Rottnest Island gets water taxis, parasailing, tapas and cocktails, and child care among new services
Rottnest Island will boast six new services this summer — including water taxis and parasailing — to provide more lures to the popular holiday destination.
The businesses were picked through an expressions of interest process, and also include a mobile massage service for Stay Rottnest accommodation guests, scenic flights, and a pop-up tent at The Basin offering ice-creams, tapas and cocktails.
Tourism Minister Rita Saffioti said the extra services came on the back of record visitor numbers to the island in November.
The water taxi will depart from Thomson Bay, while the kids’ holiday care is for children aged four to 12 years, “giving parents a little bit of a break”, she said.
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“What we’ve seen is an incredible increase in visitation to the island last financial year — over 720,000 people — that’s up 20 per cent from previous years.
“And we’re still tracking well above our pre-COVID visitation.”
The recent Perth Coldplay concerts drove record throngs of interstate tourists to Rottnest in November, while the new Japan direct flight service had helped international tourism bounce back, Ms Saffioti said.
The minister did not put a figure on future tourist projection numbers for Rottnest but said it was set to increase, supporting the case for offering more experiences and services.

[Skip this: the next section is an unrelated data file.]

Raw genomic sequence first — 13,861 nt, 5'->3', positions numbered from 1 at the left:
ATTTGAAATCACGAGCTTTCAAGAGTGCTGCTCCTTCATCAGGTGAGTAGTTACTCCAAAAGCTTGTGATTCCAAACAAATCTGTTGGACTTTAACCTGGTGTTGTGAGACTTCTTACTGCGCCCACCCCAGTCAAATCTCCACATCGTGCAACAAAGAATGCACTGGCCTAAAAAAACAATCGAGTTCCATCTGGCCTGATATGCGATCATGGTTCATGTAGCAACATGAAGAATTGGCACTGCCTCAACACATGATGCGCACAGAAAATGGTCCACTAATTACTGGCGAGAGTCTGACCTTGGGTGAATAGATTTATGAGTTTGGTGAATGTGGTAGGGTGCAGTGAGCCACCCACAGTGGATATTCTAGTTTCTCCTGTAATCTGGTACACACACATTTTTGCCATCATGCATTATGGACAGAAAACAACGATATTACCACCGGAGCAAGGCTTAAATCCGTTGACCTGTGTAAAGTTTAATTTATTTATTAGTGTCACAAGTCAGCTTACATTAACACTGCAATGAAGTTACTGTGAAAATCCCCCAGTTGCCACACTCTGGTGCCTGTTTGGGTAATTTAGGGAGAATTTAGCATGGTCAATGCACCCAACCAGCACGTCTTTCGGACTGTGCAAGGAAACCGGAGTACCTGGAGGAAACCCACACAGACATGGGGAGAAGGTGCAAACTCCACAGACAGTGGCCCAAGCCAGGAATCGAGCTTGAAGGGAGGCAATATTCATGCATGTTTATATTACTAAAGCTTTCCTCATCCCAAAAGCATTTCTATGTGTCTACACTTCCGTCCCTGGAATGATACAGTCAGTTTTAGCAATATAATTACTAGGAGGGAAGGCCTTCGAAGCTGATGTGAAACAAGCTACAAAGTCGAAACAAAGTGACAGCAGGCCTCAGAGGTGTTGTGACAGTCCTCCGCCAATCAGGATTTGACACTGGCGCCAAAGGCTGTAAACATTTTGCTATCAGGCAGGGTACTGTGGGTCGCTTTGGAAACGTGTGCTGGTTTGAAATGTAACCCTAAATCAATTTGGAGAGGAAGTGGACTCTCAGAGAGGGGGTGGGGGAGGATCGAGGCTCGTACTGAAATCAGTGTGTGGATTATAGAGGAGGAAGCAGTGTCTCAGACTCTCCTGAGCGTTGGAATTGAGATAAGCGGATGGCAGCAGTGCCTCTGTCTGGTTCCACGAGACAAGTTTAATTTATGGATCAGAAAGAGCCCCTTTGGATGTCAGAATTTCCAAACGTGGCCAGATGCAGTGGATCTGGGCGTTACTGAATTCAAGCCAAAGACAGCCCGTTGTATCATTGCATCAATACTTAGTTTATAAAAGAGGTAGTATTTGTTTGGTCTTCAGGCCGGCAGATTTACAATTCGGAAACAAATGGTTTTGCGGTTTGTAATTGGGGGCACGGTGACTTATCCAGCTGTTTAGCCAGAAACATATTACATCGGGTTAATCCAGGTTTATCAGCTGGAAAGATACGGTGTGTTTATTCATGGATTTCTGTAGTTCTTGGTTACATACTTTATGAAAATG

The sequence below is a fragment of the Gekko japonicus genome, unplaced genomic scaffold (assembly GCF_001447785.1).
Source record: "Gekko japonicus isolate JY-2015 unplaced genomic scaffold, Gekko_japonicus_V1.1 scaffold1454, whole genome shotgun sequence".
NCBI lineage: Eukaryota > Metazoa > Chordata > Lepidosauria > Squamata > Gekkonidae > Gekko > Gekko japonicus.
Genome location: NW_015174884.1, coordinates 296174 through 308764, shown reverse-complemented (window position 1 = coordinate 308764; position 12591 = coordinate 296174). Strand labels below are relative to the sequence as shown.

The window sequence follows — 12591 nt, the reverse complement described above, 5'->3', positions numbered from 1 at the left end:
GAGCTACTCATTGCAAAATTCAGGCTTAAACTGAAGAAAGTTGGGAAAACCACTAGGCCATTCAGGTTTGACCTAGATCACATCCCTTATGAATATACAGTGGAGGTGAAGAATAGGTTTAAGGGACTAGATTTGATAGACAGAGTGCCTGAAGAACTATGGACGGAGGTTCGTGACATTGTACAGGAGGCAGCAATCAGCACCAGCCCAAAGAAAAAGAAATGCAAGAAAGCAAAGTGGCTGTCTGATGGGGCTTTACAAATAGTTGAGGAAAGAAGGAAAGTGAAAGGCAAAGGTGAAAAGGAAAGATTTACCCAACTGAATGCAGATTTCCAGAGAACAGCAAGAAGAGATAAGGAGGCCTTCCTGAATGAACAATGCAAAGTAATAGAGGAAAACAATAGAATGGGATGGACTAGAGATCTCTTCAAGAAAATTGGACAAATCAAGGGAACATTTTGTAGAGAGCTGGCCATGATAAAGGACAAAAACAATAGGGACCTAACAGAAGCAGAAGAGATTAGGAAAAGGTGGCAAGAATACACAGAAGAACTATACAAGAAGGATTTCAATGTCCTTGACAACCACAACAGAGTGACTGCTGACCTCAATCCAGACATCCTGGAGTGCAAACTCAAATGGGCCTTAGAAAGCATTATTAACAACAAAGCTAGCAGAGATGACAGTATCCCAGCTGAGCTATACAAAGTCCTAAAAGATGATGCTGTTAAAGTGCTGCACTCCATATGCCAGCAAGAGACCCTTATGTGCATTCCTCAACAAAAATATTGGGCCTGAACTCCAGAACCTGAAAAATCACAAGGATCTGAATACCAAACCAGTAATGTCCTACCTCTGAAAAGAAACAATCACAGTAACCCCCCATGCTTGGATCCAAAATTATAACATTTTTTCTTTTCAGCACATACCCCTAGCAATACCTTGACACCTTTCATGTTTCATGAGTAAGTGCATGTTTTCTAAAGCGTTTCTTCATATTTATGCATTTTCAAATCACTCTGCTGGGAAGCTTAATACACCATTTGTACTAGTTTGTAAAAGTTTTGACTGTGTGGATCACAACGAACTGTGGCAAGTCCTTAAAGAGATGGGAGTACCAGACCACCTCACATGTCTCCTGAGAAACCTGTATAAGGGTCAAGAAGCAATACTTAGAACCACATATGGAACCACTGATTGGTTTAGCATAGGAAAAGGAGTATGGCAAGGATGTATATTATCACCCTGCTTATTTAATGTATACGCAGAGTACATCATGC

“We’ve seen demand increase incredibly and I think that’s going to be sustained,” she said.
To support the island’s businesses, there was a focus on boosting visitors in the quieter, cooler months from July-September, Ms Saffioti said.
It was part of the rationale for offering heavily subsidised — or free — ferries, accommodation, bike hire and admission fees for WA’s most disadvantaged schools in Term 3 of 2024.
“What we’re trying to do is make sure we have a sustainable visitation throughout the year . . . the camps is an example,” Ms Saffioti said.
Rottnest Chamber of Commerce vice-chair Holly Brindle said an expression of interest process for businesses keen to set up shop at Rottnest would be held each year.
Some would only be there for summer, while others would be permanent additions.
“It’s a bit of a mix,” Ms Brindle said.
“Some of the businesses will be joining us year-round. Others will be operating in that peak season just to try and alleviate some of the pressure over our busier months.”
When pressed on the perennial issue dogging the island — affordability — Ms Saffioti said it was something being looked at “constantly”.
“There are still very affordable options . . . the camping ground but also the Caroline Thomson units,” she said.
“We’re looking at how we can increase the amount of affordable units on the island as well because of the incredible demand.”
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